I guess a literary critic such as Jack Miles would call the Hebrew Bible a “coming of age story,” where the main character figures out who he is. Saying, “I am what I do” or even “I am what I will be” is not the way to show anyone that you’ve already figured out who you are. As the story of the Bible continues to unfold, so does God’s character, if not to Godself (as suggested by Miles), then certainly to the humans who interact with God. And it doesn’t take reading the Bible as a literary critic to come to this conclusion; I have long experienced the Bible as the unfolding of God’s self-revelation to humanity. It seems rather clear to me that our understanding of who God is, and who we are in relation to God and one another, has developed—and continues to develop—over time, and there is ample of evidence of this even within the Bible itself. Where Miles goes a step further—because he can, because he’s a literarian, not a theologian—is his suggestion that God’s character grows and changes over time. And as I already said, there are plenty of instances in the Bible that make this idea plausible, it’s just that I’d rather think it’s our understanding of God that grows, not God, Godself. But Miles’ literary criticism of the Hebrew Bible does not negate its message to us… it only enhances it by highlighting a fundamental truth about our God.
God keeps God’s promises. Whether you like Miles’ characterization of God—whether you like his notion of God’s character “developing”—or not, one attribute of God is, indeed, unchanging in God’s character (even as Miles tells it) and it is the simple yet utterly foundational fact that God keeps God’s promises. God may strike us as mysterious, or unfair, or even capricious in turns; but one thing God always is, is trustworthy.
So trustworthy, in fact, that he sent Jesus Christ—the Word of God incarnate—not only to tell us his will, but to show us how it’s done. Just as he told his disciples, he entered Jerusalem not to overthrow the governing authorities, but to willingly lay down his life. While Peter and the other disciples espoused a traditional belief that the Messiah would necessarily avoid suffering, rejection, and death as he threw off the shackles of Israel’s oppressors, Jesus knew that there were bigger fish to fry.
In my studies, I discovered something I’d not previously known, and that no one could know by reading the gospel in English. As discussed last week, Jesus says to Peter, “Get behind me, Satan!” And we read this as a stinging rebuke. I mean, Jesus is calling one of his closest friends “Satan.” Surely we ought not to take that lightly, and surely Peter didn’t. Calling someone Satan strikes us as one of the worst things Jesus could ever say to anyone! But in the very next paragraph—still a part of this same scene—Jesus goes on to say, “If any would come after me, they must deny themselves….” The word for “behind” in “get behind me” and the word for “after” in “if any would come after me” is, in Greek, the same word!
It makes sense when you think about it, right? I mean, if you’re following after someone, you’re obviously behind them. Jesus was neither merely rebuking Peter for having a devil of an idea, nor commanding that Satan get out of his sight (which was always the way I read it). Rather, calling Peter “Satan” is an apt metaphor, because Peter is, in fact, thinking like Satan was believed to think. The old legend about Satan was that he was once one of God’s most favored angels, but was cast out of heaven after pridefully refusing to submit to God’s authority. Now, in the Gospel of Matthew, we see Peter refusing to submit to Jesus’ declared intention: to journey to Jerusalem, there to submit to the authorities. Peter couldn’t countenance such a plan. But, as Jesus rightly pointed out, it wasn’t up to Peter. Jesus was the teacher; Peter was the student. “Like Satan, you’ve forgotten your place!” Jesus was saying. “Fall in line! I’m the one making the rules, here! If anyone wants to follow in the direction I’m leading, they’d better get used to the ideas of self-denial and sacrifice, because that’s where this is headed.”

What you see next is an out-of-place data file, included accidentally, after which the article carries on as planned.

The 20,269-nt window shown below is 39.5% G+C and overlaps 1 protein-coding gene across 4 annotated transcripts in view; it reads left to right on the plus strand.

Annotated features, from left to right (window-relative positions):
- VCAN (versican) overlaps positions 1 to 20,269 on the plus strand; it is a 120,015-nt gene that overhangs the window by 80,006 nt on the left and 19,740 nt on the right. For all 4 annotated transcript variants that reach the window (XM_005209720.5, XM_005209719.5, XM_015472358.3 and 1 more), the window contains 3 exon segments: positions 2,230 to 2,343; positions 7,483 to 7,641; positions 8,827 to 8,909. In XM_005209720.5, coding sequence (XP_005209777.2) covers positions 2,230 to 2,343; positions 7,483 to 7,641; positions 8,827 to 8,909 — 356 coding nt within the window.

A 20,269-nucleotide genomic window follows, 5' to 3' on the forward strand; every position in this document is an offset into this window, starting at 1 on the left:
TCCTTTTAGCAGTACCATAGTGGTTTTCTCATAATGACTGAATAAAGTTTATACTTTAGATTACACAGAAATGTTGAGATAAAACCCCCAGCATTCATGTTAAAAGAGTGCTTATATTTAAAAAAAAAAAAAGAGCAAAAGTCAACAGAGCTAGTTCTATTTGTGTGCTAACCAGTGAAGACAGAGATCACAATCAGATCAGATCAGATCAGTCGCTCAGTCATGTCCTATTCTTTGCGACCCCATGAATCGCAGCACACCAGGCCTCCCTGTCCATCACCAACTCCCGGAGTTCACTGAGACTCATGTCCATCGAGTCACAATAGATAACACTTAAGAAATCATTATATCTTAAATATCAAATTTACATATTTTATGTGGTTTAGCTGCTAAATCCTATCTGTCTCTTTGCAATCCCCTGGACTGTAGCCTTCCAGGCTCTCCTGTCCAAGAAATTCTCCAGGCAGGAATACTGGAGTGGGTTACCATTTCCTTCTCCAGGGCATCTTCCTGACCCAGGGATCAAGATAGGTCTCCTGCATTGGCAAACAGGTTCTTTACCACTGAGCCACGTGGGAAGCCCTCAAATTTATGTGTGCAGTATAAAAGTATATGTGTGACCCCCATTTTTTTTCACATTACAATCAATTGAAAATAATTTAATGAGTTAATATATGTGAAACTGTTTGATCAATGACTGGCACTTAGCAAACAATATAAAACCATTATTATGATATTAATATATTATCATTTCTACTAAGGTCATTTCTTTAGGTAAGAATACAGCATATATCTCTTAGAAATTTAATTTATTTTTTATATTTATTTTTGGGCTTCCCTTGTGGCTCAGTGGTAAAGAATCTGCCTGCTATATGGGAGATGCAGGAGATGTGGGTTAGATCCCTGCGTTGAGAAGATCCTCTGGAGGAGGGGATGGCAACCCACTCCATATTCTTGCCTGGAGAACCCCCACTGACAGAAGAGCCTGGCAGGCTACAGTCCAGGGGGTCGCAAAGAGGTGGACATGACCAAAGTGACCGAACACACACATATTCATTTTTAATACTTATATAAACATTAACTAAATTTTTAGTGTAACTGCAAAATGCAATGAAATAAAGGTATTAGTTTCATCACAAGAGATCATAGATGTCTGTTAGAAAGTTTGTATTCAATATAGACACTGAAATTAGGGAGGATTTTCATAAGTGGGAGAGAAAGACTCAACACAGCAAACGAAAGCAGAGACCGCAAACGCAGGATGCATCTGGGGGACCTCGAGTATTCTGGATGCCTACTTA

This is the second time in this scene that our narrator, Matthew, has used word pairs to make a point. Last week, called Peter both a rock worth building upon and a stone to trip Jesus up. And now, Jesus has ordered Peter to “get behind” him, because that’s the only position from which one can “follow” another. The questions laid before Peter and the other disciples are the same questions laid before us: will we support Jesus, or will we be obstacles to his ministry? Will we be part of the problem, or part of the solution?
The Lord said to Moses, “I AM who I am. I WILL BE who I will be. You’ll come to know me by my actions.” God made good on his promises—proved his trustworthiness and the pure light of the content of his character—by taking his judgment upon himself, by being faithful to the unfaithful, by loving the unloveable.
By God’s acts of grace and mercy in Jesus Christ, we have come to know the true character of God; all that we thought we knew previously pales in comparison. And as we answer Christ’s call to join him at his own table, to feast together in thanksgiving as a reflection of the one common humanity for which God created us all, and to be fed with spiritual food in order to continue working with Christ to reconcile the world, we are invited to answer for ourselves the question posed by God—both at the burning bush and in Jesus Christ’s instruction to Peter:
I AM. Are you?